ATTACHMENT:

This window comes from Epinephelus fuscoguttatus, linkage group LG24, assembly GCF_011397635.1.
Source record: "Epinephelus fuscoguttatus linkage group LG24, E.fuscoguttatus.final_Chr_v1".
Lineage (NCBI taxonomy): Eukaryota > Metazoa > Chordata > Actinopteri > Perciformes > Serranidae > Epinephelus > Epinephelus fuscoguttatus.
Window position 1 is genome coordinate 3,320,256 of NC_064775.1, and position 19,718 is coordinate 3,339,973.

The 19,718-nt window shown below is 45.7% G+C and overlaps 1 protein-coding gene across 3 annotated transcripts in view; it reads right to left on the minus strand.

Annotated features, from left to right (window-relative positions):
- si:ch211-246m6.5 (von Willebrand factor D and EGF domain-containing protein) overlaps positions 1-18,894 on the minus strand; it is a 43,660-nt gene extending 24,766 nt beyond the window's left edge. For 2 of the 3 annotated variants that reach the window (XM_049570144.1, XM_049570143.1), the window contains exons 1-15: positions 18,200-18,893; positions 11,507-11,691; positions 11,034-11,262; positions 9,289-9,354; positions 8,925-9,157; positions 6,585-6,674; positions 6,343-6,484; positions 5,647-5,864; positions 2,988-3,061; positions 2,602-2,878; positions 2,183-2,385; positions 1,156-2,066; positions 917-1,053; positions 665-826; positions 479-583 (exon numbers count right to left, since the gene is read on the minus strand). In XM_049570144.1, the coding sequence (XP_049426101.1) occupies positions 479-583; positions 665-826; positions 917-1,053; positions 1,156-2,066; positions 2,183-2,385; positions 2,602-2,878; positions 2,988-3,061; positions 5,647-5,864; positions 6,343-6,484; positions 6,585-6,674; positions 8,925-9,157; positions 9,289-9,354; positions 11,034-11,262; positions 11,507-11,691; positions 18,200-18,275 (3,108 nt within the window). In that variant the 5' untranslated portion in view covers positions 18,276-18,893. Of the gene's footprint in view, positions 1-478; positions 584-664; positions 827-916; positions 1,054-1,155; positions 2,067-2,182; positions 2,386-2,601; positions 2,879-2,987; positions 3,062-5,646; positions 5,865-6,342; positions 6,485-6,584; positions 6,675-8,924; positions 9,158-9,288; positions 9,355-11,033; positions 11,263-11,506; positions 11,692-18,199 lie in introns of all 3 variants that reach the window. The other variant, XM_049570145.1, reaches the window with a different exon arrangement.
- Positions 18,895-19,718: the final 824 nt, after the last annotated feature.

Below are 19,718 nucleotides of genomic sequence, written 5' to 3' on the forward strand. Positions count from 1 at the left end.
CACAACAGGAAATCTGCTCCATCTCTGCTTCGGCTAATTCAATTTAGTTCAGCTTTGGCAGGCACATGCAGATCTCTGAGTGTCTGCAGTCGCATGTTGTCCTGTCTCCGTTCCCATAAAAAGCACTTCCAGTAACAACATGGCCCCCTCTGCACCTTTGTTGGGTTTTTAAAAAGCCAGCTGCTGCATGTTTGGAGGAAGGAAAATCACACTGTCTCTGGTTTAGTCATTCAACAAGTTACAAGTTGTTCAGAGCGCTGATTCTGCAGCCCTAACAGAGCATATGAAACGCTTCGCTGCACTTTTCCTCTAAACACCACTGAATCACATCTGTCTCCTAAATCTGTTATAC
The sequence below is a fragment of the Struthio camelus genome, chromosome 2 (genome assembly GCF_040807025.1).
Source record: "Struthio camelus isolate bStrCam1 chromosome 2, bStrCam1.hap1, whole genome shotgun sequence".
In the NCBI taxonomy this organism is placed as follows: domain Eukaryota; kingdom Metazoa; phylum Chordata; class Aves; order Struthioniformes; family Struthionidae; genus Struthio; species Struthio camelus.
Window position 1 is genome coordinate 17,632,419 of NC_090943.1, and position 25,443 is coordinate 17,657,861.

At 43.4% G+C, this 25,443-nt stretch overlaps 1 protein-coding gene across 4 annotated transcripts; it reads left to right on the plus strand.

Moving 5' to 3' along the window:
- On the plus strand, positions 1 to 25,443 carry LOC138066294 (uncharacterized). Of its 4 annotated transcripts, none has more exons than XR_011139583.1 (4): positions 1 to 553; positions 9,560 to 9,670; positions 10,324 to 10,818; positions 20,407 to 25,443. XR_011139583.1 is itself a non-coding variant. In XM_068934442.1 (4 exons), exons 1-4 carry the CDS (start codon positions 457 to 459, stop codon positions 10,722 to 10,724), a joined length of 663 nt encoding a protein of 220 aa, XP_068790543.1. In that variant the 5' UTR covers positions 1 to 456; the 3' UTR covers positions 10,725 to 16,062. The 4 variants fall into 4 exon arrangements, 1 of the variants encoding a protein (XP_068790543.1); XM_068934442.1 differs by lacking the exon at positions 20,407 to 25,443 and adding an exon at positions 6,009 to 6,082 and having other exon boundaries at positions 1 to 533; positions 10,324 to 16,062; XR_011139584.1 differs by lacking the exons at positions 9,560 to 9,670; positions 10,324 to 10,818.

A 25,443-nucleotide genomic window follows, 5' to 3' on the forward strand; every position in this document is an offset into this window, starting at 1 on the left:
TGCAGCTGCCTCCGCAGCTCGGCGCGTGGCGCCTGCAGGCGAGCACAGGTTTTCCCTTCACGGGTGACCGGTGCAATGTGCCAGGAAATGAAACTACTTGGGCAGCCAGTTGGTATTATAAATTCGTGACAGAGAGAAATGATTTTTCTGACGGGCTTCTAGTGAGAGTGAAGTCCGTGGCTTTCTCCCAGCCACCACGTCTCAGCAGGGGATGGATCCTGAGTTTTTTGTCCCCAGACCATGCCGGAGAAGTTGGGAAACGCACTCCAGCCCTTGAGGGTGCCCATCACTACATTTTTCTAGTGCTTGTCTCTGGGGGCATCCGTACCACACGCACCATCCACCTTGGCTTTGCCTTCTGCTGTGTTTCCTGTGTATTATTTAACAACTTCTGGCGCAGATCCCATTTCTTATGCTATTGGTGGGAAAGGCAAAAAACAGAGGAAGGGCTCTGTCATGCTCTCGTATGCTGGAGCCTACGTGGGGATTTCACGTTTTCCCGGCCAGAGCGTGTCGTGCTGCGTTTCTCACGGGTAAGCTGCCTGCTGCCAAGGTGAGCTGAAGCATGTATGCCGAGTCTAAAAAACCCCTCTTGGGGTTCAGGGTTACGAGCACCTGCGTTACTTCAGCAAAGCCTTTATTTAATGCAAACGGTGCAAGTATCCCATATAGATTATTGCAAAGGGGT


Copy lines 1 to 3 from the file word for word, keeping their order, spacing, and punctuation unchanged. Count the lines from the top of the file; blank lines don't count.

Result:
This window comes from Epinephelus fuscoguttatus, linkage group LG24, assembly GCF_011397635.1.
Source record: "Epinephelus fuscoguttatus linkage group LG24, E.fuscoguttatus.final_Chr_v1".
Lineage (NCBI taxonomy): Eukaryota > Metazoa > Chordata > Actinopteri > Perciformes > Serranidae > Epinephelus > Epinephelus fuscoguttatus.